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Niagara Falls
Monday, April 15, 2024
Your town tax bill is expected to jump 6.75%
Lord Mayor Gary Zalepa, seen here at a previous meeting, advocates for increased spending on infrastructure. EVAN LOREE

Niagara-on-the-Lake residents can expect a municipal tax hike of about 6.75 per cent for 2024.

The budget debate got heated when NOTL’s nine elected officials discussed ways to save money in the 2024 budget.

A proposed hike of 9.88 per cent was slashed twice in two hours before council on Feb. 29 agreed it was ready to get the seal of approval later in March.

Council decided to transfer more than $198,000 in reserve funds into the 2024 operating budget.

That shaved 1.32 per cent off the proposed tax increase.

Council found another 1.81 per cent in savings after re-evaluating the proposed salaries for new staff positions. 

The new positions, some of which were cut from the 2023 budget, were estimated to cost the town about $661,000.

Some of the more notable positions include a mechanic, a senior planner and a climate change co-ordinator.

When Coun. Nick Ruller said some of the staffers likely wouldn’t be hired until the year was half done, staff revisited the numbers to reflect the reality of the future labour costs.

Those living in the urban area will pay one per cent more for stormwater services in 2024.

The municipal portion of last year’s average annual property tax bill was about $1,328 (before school and regional levies) on a home assessed at $544,000.

The town’s 6.75 per cent increase will bump that up about $91 annually, to about $1,419.

That’s $40 less than the average total of $1,459 that staff calculated would come with the 9.88 per cent increase

It took intense discussions to get there, with some councillors advocating for increased spending on labour and infrastructure, and others advising caution in the use of taxpayers’ money.

“This municipality needs to be properly resourced,” said Lord Mayor Gary Zalepa, adding that talks of budget cuts are “endemic” to under-resourced organizations.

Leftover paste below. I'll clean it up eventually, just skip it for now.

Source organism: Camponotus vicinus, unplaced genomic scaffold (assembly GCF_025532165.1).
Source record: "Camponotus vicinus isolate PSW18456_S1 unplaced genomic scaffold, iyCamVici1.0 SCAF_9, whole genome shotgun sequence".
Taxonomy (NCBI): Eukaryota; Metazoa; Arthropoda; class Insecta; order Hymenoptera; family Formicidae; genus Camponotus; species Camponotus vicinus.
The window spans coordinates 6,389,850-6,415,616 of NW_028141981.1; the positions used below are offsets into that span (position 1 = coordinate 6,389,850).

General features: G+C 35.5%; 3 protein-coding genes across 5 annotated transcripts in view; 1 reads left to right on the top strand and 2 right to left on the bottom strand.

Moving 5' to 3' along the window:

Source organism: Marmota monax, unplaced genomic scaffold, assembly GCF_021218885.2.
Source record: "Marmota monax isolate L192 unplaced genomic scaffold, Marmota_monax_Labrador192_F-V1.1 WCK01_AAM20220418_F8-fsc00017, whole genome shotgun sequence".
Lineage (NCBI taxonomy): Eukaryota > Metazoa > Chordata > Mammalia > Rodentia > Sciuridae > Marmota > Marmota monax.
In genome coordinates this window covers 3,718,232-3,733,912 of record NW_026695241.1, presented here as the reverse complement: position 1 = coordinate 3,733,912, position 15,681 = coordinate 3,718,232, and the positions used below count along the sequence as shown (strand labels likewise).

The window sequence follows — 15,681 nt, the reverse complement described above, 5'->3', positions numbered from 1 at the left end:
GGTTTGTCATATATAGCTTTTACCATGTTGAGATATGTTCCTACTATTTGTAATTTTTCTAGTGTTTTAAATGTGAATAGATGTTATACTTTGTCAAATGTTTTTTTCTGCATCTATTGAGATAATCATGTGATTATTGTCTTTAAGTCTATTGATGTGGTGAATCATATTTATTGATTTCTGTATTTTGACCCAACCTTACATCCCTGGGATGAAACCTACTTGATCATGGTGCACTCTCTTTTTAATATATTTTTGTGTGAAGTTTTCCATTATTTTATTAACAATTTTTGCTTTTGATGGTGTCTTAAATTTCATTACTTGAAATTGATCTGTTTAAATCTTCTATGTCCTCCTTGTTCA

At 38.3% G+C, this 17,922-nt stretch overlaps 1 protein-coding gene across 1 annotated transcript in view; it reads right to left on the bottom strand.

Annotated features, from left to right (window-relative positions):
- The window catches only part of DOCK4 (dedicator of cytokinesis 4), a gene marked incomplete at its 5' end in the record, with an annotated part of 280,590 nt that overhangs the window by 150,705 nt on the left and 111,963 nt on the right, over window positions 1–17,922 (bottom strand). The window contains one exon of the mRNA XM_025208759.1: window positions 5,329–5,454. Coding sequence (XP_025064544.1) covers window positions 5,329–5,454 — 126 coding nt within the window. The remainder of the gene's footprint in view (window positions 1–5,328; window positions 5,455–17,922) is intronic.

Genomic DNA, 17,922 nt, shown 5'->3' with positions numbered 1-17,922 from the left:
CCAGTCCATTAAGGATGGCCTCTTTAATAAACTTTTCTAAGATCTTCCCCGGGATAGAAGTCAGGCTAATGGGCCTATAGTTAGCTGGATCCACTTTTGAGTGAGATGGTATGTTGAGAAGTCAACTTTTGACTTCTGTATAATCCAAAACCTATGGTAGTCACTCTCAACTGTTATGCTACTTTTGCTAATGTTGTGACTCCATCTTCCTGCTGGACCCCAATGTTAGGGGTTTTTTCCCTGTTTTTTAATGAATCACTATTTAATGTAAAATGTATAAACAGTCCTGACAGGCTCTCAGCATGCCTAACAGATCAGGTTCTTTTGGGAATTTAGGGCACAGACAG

And if council wants to successfully deliver on the promises made in its strategic plan, it must be ready to fund them.

Burroughs was not prepared to swallow the 9.8 per cent hike. 

“You’re not paying for it, our residents are paying for it. And that’s why we have to be cautious with the spending,” he said.

Rather than arguing for labour and infrastructure cuts, Burroughs said the town needs to accurately report its revenue streams. 

He said money from the 2022 room tax was still not reflected in the town’s budgeting process and ought to be considered before council agrees to hike the levy.

Burroughs said Coun. Erwin Wiens wouldn’t run his business the way the town does.

“You’re darn tootin’ I wouldn’t run my business this way,” Wiens said.

He argued previous councils routinely underfunded staff.

“You guys cut and cut and cut, and used up all our reserves, and spent it all on legal, and then you dumped this bag of dog crap on us,” Wiens said. 

It was reckless for council to spend money fighting developers at the Ontario Land Tribunal, which resolves land disputes, despite having a losing track record and regardless of staff recommendations, he said.

Referring to a three-storey condo proposal at the end of King Street, he said council just approved $80,000 in lawyer fees trying to fight it.

“I’m sure I’m being blamed for most of the condition we’re in now,” said Burroughs, who has been involved in town politics for the last 25 years.

The reality, he said, is running a town is not the same as running a business.

As Coun. Sandra O’Connor noted, “Businesses make profits, governments provide services.”

The proposed budget allocates $650,000 for legal fees for 2024, $150,000 more than was budgeted in 2023.

Though the town budgeted $500,000 in 2023, Freeborn said the best estimate for actual legal costs in 2023 was $760,000.

That figure is subject to change as the town is still closing out the costs from 2023, he said.

Coun. Maria Mavridis said the $150,000 figure does not “honestly” represent the town’s legal expenses.

Mavridis also pitched a 2.5 per cent pay increase for the eight councillors, saying they were the lowest-paid in the region.

Staff had already planned to spend 2 per cent more on councillors for 2024.

Mavridis later told The Lake Report it was about the principle, not the money.

“Council is a full-time job when you care,” she said.

And Coun, Wendy Cheropita, who supported it, said it would have a small impact on the levy.

The proposed raise would have added about $5,600 to the nearly $227,000 budgeted for council salaries in the proposed budget.

She could not muster enough support from her peers, though, who cited procedural issues.

“At first blush, I can’t support this,” Zalepa said.

He said there was a “good process in place” to determine their salaries and the budget committee meeting was not the place for it.

The budget will be brought back to council March 26 for final approval.

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